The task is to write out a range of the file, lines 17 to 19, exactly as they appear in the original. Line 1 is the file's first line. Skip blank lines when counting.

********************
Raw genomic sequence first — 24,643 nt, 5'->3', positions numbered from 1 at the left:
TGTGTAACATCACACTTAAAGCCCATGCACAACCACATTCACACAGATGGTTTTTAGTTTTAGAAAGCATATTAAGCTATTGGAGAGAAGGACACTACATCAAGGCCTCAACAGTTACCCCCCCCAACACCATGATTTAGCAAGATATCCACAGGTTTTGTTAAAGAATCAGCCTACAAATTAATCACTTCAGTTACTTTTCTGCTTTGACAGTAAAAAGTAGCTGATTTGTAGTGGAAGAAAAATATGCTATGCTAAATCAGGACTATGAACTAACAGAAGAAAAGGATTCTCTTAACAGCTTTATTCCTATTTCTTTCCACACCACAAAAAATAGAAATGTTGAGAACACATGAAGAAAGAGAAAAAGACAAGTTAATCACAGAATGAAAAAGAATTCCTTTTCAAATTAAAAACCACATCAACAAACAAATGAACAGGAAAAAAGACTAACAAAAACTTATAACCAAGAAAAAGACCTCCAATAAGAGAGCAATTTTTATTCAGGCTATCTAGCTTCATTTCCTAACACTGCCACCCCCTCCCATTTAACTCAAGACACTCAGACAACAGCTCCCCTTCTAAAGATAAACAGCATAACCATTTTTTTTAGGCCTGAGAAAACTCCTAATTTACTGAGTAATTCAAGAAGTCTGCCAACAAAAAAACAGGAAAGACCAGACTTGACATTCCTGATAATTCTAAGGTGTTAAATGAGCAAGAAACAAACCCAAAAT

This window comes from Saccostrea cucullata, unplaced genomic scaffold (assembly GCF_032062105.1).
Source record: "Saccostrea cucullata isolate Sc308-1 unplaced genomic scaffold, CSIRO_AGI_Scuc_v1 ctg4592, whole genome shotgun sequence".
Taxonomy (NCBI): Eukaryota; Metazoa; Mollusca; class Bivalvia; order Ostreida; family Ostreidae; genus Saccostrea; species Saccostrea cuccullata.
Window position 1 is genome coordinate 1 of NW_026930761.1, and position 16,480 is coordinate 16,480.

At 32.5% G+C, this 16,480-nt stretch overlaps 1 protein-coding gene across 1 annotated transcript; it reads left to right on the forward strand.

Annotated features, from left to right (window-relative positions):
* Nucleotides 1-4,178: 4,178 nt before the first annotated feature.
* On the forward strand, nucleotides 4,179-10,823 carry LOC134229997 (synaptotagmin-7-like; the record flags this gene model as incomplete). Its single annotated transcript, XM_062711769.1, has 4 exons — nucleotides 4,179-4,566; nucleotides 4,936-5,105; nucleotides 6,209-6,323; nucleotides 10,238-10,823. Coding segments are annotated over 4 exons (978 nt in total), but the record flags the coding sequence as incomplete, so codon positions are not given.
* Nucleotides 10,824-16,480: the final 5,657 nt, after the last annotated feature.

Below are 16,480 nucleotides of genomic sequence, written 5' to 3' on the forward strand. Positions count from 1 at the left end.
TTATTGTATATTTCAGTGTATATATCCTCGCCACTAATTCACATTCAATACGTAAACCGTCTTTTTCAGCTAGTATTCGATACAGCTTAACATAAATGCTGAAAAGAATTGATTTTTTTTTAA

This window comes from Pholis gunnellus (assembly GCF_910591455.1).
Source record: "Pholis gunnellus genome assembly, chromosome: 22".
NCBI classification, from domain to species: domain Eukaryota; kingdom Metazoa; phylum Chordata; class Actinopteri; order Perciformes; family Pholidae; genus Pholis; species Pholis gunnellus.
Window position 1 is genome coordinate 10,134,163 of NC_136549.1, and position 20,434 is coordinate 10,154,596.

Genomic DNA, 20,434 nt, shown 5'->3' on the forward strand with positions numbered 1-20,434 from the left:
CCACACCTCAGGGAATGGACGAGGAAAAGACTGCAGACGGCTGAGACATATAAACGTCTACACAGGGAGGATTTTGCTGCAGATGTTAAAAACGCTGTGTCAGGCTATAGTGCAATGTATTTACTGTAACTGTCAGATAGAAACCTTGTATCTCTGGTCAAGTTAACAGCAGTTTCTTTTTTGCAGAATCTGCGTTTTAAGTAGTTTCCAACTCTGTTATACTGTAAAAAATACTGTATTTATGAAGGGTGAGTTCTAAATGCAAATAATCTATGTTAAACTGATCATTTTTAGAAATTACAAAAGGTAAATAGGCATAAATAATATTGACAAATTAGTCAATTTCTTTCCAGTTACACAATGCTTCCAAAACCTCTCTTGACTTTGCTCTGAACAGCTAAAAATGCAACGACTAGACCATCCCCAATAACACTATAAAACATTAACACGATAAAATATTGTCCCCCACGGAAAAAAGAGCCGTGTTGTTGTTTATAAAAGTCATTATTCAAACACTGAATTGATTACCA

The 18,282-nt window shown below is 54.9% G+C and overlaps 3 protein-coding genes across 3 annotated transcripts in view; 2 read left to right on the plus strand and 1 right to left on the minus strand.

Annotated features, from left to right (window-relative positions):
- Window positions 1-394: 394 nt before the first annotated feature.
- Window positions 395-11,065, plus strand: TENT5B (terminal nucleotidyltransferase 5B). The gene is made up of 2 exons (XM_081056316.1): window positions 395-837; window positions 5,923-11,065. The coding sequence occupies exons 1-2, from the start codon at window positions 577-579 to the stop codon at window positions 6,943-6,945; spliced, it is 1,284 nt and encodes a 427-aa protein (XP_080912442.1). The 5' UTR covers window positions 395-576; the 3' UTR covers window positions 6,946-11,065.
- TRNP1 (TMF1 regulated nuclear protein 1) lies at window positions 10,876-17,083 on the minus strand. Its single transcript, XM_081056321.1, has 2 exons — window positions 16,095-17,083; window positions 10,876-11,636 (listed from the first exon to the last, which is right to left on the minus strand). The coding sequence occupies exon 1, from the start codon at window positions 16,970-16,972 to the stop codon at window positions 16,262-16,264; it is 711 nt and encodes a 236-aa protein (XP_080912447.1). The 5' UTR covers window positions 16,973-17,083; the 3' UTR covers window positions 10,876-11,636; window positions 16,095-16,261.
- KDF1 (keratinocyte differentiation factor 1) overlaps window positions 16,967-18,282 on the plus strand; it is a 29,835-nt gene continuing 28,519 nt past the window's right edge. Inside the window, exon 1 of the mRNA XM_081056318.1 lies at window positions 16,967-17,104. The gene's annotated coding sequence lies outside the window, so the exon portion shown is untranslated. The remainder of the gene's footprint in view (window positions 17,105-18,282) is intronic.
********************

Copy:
Window position 1 is genome coordinate 10,134,163 of NC_136549.1, and position 20,434 is coordinate 10,154,596.

Genomic DNA, 20,434 nt, shown 5'->3' on the forward strand with positions numbered 1-20,434 from the left:
CCACACCTCAGGGAATGGACGAGGAAAAGACTGCAGACGGCTGAGACATATAAACGTCTACACAGGGAGGATTTTGCTGCAGATGTTAAAAACGCTGTGTCAGGCTATAGTGCAATGTATTTACTGTAACTGTCAGATAGAAACCTTGTATCTCTGGTCAAGTTAACAGCAGTTTCTTTTTTGCAGAATCTGCGTTTTAAGTAGTTTCCAACTCTGTTATACTGTAAAAAATACTGTATTTATGAAGGGTGAGTTCTAAATGCAAATAATCTATGTTAAACTGATCATTTTTAGAAATTACAAAAGGTAAATAGGCATAAATAATATTGACAAATTAGTCAATTTCTTTCCAGTTACACAATGCTTCCAAAACCTCTCTTGACTTTGCTCTGAACAGCTAAAAATGCAACGACTAGACCATCCCCAATAACACTATAAAACATTAACACGATAAAATATTGTCCCCCACGGAAAAAAGAGCCGTGTTGTTGTTTATAAAAGTCATTATTCAAACACTGAATTGATTACCA